I thought I’d share a short list of things I’m thankful for. If I can remind myself of them, collectively, they help balance the self-derision and fill the void of missing loved ones. Remembering what I’m thankful for—not just tomorrow but every day–paves the way to contentment; yea, even happiness itself.
Today, I am thankful for….
My family. My mother, sister and daughters are the four cornerstones of my life. I’ve been enriched and immensely blessed by their wisdom, their talents and their devotion. I would not be the same without them. No matter how rough a day, no matter how painful the weight of the world is—-I know these four people love me. Remembering the people–even if it’s just one–who truly love you is reason enough to smile despite the rain.
Today, I am thankful for….
Color. I saw this incredibly fantastic photograph the other day that was taken in a plane, looking down upon the top of a rainbow. The image stayed with me all day; I couldn’t forget about the brilliance of the colors in the rainbow. See, I remember a time when, no matter how brightly the Sun was shining, the world seemed grey when I walked outside. The color of the brightest flower was dimmed; even when I looked at the brilliance of a sunset I felt as though I had shades on. Eventually, I walked outside and was overcome by how bright the world was. Color, especially pink and red and blue, remind me that the world is anything but monochrome. It’s rich and beautiful. Once, I was in Georgia, living in a cabin, and I sat for hours on the porch swing, listening to crickets. The same world that it sometimes feels is out to get me is the same world that hosts rainbows and butterflies and trees laden with crisp yellow and red apples; vineyards where the juiciest and sweetest grapes grow. Color reminds me that there are many shades in the spectrum: just because I’m looking at a dark color doesn’t mean there isn’t a bright color in the same space.
Today, I am thankful for…
My country. I am tired of hearing about how far America has fallen. I am from a land where soldiers fight for principles like freedom and compassion and dignity; where tyranny is a human rights issue. We don’t have all the answers and sometimes we make really, really wrong decisions—but that’s because our leaders aren’t gods, they are flawed human beings just like me. No matter how destructive a path we may travel for a while, in the end, we stick by each other. Because we’re the land of the brave, and the free. And, having lived in different countries, there is still nowhere else I’d rather be.
Today, I am thankful for…
Butterflies. Every year, my daughters and I get a “butterfly kit.” We’re sent ten very new caterpillars. They live inside a special cup filled with plenty of food. We watch them. Caterpillars, in case you don’t know, start out as ugly creatures who do nothing but eat all day long. For weeks, they just keep eating. They get bigger and fatter and still they eat. They are slow and they aren’t especially bright. Until one day they crawl to the top of the cup, attach themselves and hang upside down. Carefully, we open the cup, remove the paper the caterpillars are hanging from, and attach it to the inside of a large butterfly house. Closing it, we wait and watch. They shake, and we stare. Something magnificent is happening and my daughters and I all know it, even though we don’t understand it completely. We vow to watch them until the chrysalises are formed but it takes too long; eventually, we go to sleep. And when we awake, the caterpillars are in cocoons. Excitement grows. Tenderness begins to form from where once there was only mild interest. And then… soon… we see it. A broken chrysalis and a newly hatched butterfly lying on the bottom of the butterfly house. Awed, we put in pieces of fruit and tissue paper soaked with water and sugar for the butterflies to drink from. We marvel as their wings dry and they start to take flight. And then, a day later, we know we have to set them free. We take them outside, hold them in our palms. Many of them are hesitant: they gingerly walk along our palms for a moment, clinging to safety, before suddenly they take flight. Entranced, we watch them flutter away, beautiful.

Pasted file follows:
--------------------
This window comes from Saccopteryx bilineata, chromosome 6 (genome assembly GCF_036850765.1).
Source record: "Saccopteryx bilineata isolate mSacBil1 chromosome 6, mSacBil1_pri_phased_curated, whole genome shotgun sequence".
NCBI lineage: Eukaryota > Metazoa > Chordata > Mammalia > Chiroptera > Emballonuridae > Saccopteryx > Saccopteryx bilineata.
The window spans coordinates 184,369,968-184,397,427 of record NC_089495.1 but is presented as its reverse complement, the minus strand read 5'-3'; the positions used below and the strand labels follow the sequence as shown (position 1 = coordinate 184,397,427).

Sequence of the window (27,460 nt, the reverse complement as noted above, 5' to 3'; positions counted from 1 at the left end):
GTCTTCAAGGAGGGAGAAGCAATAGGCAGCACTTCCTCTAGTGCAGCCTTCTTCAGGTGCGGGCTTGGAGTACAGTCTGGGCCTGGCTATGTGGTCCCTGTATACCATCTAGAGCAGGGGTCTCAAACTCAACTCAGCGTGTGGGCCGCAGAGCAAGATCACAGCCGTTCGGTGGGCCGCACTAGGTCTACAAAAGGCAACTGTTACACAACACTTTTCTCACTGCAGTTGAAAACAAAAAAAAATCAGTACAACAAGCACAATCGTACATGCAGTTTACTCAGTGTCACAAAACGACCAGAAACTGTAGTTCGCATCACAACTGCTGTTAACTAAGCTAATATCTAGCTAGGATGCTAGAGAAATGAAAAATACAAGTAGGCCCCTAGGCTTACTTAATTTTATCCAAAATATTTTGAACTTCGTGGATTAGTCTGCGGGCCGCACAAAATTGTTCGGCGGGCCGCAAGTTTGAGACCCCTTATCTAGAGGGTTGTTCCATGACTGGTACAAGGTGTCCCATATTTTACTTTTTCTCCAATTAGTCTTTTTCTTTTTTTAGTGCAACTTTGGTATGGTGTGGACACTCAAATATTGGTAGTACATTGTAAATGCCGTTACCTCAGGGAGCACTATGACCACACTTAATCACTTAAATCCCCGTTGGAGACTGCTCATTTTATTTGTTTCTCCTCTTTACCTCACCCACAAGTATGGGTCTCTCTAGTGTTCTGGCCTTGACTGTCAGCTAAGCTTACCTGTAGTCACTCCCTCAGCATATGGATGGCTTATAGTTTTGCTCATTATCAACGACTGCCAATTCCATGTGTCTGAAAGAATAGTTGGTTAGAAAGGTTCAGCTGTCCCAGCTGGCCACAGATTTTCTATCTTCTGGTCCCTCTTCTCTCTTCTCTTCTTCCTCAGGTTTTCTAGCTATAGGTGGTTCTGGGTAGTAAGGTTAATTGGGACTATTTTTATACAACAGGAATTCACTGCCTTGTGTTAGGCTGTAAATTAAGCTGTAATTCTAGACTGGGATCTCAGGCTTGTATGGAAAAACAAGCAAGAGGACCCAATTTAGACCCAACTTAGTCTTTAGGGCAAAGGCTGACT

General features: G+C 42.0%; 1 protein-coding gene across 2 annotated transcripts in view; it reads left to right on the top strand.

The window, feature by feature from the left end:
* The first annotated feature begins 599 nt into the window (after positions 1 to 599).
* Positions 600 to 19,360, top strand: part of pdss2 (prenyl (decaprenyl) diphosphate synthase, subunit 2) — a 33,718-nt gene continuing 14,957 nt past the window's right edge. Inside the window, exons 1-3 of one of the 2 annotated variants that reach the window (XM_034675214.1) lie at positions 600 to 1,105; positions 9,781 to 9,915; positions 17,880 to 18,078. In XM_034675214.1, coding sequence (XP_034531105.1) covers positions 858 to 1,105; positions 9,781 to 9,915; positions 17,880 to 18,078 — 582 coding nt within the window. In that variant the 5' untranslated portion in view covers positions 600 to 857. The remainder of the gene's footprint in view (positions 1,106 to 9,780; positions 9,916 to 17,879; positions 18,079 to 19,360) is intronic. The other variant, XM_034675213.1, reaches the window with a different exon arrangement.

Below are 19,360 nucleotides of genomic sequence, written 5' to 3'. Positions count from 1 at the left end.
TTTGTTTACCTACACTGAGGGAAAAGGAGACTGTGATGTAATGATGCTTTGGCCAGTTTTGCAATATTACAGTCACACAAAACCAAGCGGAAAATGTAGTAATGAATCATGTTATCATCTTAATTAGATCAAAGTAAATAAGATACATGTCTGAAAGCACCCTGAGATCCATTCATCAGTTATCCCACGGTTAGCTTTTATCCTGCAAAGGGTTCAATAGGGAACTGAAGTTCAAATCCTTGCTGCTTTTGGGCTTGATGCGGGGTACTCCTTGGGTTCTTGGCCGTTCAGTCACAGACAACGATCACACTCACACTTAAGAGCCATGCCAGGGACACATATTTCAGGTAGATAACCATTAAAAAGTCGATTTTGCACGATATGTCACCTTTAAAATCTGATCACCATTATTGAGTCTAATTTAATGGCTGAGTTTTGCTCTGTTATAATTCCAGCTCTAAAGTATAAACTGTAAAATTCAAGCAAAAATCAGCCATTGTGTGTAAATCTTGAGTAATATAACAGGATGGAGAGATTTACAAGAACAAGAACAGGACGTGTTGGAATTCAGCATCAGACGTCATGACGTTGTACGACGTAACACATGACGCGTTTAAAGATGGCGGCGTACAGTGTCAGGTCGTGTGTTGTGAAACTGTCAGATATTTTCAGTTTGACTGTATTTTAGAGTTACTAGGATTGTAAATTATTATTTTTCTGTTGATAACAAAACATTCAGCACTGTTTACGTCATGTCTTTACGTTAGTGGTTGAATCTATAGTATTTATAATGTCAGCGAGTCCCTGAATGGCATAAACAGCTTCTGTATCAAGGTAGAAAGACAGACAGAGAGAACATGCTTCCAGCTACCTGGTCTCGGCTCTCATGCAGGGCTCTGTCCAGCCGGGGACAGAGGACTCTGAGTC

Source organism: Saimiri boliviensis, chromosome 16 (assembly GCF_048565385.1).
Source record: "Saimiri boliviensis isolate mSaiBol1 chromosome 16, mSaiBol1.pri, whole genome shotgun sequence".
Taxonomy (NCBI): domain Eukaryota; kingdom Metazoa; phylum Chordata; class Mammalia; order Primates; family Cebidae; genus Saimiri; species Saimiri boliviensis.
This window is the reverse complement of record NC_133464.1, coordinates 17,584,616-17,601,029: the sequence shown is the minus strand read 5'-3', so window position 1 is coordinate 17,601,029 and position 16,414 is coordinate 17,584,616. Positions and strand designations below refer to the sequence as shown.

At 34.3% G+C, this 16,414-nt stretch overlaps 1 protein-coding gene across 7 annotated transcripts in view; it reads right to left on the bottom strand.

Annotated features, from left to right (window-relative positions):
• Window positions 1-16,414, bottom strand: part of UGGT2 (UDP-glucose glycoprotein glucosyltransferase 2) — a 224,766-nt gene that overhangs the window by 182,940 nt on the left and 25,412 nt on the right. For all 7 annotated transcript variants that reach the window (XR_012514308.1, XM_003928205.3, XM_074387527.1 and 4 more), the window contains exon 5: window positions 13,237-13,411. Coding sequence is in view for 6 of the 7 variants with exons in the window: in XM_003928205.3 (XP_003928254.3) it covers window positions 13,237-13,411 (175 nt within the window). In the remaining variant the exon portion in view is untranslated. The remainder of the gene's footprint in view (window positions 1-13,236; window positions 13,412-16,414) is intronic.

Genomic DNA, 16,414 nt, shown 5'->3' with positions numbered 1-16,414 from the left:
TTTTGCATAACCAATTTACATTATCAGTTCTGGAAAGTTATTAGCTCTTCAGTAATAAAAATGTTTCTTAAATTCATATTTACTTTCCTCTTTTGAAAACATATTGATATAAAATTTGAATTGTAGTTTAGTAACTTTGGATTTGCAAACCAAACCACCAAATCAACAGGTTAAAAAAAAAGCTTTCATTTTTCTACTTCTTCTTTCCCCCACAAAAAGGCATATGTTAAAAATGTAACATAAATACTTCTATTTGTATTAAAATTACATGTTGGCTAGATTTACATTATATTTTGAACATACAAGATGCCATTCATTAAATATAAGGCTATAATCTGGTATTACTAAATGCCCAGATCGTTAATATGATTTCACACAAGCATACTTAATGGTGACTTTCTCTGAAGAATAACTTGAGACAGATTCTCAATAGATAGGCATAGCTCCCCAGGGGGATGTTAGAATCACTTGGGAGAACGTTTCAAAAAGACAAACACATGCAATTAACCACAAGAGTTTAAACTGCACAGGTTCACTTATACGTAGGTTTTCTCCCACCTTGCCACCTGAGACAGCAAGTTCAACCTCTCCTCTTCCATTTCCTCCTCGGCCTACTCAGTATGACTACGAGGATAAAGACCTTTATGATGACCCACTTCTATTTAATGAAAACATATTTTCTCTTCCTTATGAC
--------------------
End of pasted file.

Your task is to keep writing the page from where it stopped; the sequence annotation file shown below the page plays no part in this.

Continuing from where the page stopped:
Sometimes I think of butterflies when I am going through a particularly rough patch. I liken myself to the caterpillar who is ugly and slow. The weight of the world is pulling me back so my feet drag and my heart slumps. But it will not last because, like the caterpillar whose suspended upside down in her cocoon, I’ll gather the strength to loosen the bonds holding me back and I’ll break free. I don’t fly right away; my wings are still wet. But it only takes a short time before I’m ready to soar. This isn’t just a pretty analogy; it’s truth. And it’s a cycle that repeats itself because that’s what life is; a cycle. As long as I remember that, then it is easier to wait calmly for the wings to dry during the storm.
There are other things I’m thankful for. Important things like writing and teaching; roses and music; clouds and snails; air itself and the sheltering mountains; strangers and friends. I could ruminate on all of these things for days. I spend a lot of time trying to understand and piece back together the two million, nine hundred fifty-eight thousand, seven hundred and twenty-eight broken shards of my history. There are not words to describe how much it perpetually rips my heart out to know that my children do not even know the people’s names who shaped and influenced my early life. I spend a lot of time writing about the pain. I do this for a lot of reasons, even when it wrings me dry like this current novel is doing. But, finally, after nine years, I’m beginning to see that the past is only a reflection of where I have been. It is not a prediction of the future. Furthermore, time as recent as yesterday qualifies as past; each new sunrise equals opportunity. I use the past to consciously determine what legacy I want to leave my children; what kind of mother I want to be. But I don’t use it as a crutch to be afraid of change because I know that, no matter what obstacles change brings, things like butterflies and color and those one or two people who love me still exist. Giving thanks to and for these things is like wrapping myself up in a fur blanket; I can still get cold but I will not freeze.
Tomorrow is a special day. We will make a conscious effort to acknowledge and appreciate those things and people who enrich our lives. Should every day be Thanksgiving.